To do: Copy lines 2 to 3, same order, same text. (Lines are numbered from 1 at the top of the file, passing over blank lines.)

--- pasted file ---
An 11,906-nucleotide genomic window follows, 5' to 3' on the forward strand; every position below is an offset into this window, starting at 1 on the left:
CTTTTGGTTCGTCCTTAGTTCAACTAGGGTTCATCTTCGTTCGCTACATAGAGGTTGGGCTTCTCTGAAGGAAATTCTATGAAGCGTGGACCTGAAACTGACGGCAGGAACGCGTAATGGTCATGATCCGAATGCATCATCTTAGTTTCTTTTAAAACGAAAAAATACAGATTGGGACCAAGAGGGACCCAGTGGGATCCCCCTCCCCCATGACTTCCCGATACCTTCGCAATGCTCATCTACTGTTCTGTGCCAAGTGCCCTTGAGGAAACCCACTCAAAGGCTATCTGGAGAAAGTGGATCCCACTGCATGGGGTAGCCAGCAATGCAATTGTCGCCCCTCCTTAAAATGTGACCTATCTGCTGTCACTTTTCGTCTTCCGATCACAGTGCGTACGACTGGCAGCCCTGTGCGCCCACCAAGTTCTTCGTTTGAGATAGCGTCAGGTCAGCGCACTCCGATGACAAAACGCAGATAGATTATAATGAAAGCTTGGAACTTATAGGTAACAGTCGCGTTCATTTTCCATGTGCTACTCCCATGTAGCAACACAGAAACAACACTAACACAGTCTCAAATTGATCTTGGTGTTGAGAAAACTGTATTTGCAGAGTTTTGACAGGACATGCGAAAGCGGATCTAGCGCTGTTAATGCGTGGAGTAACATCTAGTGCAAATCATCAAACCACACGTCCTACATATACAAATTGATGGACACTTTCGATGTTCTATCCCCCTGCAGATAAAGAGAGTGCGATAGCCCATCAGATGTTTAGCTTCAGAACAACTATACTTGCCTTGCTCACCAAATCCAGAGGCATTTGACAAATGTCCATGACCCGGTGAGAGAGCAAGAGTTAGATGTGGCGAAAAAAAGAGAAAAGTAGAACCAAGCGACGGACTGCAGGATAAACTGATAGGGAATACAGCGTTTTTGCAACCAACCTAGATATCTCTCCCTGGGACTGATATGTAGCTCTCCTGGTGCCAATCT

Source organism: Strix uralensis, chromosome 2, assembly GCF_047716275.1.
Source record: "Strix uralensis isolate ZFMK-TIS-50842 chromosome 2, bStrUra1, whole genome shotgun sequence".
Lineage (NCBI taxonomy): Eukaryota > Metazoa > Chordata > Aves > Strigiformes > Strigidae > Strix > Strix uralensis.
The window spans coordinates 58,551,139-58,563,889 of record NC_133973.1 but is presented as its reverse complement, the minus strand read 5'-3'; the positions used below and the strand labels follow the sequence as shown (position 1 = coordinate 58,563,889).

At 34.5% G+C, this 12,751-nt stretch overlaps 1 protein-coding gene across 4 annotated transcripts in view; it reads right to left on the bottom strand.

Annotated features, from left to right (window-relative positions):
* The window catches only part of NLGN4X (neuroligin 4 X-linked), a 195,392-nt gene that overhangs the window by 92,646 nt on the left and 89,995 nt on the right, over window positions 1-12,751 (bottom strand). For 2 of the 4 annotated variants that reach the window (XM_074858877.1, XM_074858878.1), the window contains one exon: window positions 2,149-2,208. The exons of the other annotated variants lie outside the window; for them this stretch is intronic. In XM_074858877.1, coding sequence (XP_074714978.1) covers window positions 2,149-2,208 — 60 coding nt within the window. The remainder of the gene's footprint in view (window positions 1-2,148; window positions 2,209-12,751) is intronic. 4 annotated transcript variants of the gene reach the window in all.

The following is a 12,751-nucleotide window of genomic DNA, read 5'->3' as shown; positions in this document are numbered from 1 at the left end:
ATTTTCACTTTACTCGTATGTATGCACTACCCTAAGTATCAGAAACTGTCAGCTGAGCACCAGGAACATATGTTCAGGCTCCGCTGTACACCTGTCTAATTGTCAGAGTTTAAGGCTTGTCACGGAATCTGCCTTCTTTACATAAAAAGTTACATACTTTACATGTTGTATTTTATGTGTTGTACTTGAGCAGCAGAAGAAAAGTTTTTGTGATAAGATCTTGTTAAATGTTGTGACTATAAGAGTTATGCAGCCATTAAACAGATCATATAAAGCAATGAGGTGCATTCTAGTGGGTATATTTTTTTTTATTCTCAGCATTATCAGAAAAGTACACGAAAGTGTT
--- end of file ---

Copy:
CTTTTGGTTCGTCCTTAGTTCAACTAGGGTTCATCTTCGTTCGCTACATAGAGGTTGGGCTTCTCTGAAGGAAATTCTATGAAGCGTGGACCTGAAACTGACGGCAGGAACGCGTAATGGTCATGATCCGAATGCATCATCTTAGTTTCTTTTAAAACGAAAAAATACAGATTGGGACCAAGAGGGACCCAGTGGGATCCCCCTCCCCCATGACTTCCCGATACCTTCGCAATGCTCATCTACTGTTCTGTGCCAAGTGCCCTTGAGGAAACCCACTCAAAGGCTATCTGGAGAAAGTGGATCCCACTGCATGGGGTAGCCAGCAATGCAATTGTCGCCCCTCCTTAAAATGTGACCTATCTGCTGTCACTTTTCGTCTTCCGATCACAGTGCGTACGACTGGCAGCCCTGTGCGCCCACCAAGTTCTTCGTTTGAGATAGCGTCAGGTCAGCGCACTCCGATGACAAAACGCAGATAGATTATAATGAAAGCTTGGAACTTATAGGTAACAGTCGCGTTCATTTTCCATGTGCTACTCCCATGTAGCAACACAGAAACAACACTAACACAGTCTCAAATTGATCTTGGTGTTGAGAAAACTGTATTTGCAGAGTTTTGACAGGACATGCGAAAGCGGATCTAGCGCTGTTAATGCGTGGAGTAACATCTAGTGCAAATCATCAAACCACACGTCCTACATATACAAATTGATGGACACTTTCGATGTTCTATCCCCCTGCAGATAAAGAGAGTGCGATAGCCCATCAGATGTTTAGCTTCAGAACAACTATACTTGCCTTGCTCACCAAATCCAGAGGCATTTGACAAATGTCCATGACCCGGTGAGAGAGCAAGAGTTAGATGTGGCGAAAAAAAGAGAAAAGTAGAACCAAGCGACGGACTGCAGGATAAACTGATAGGGAATACAGCGTTTTTGCAACCAACCTAGATATCTCTCCCTGGGACTGATATGTAGCTCTCCTGGTGCCAATCT

Source organism: Strix uralensis, chromosome 2, assembly GCF_047716275.1.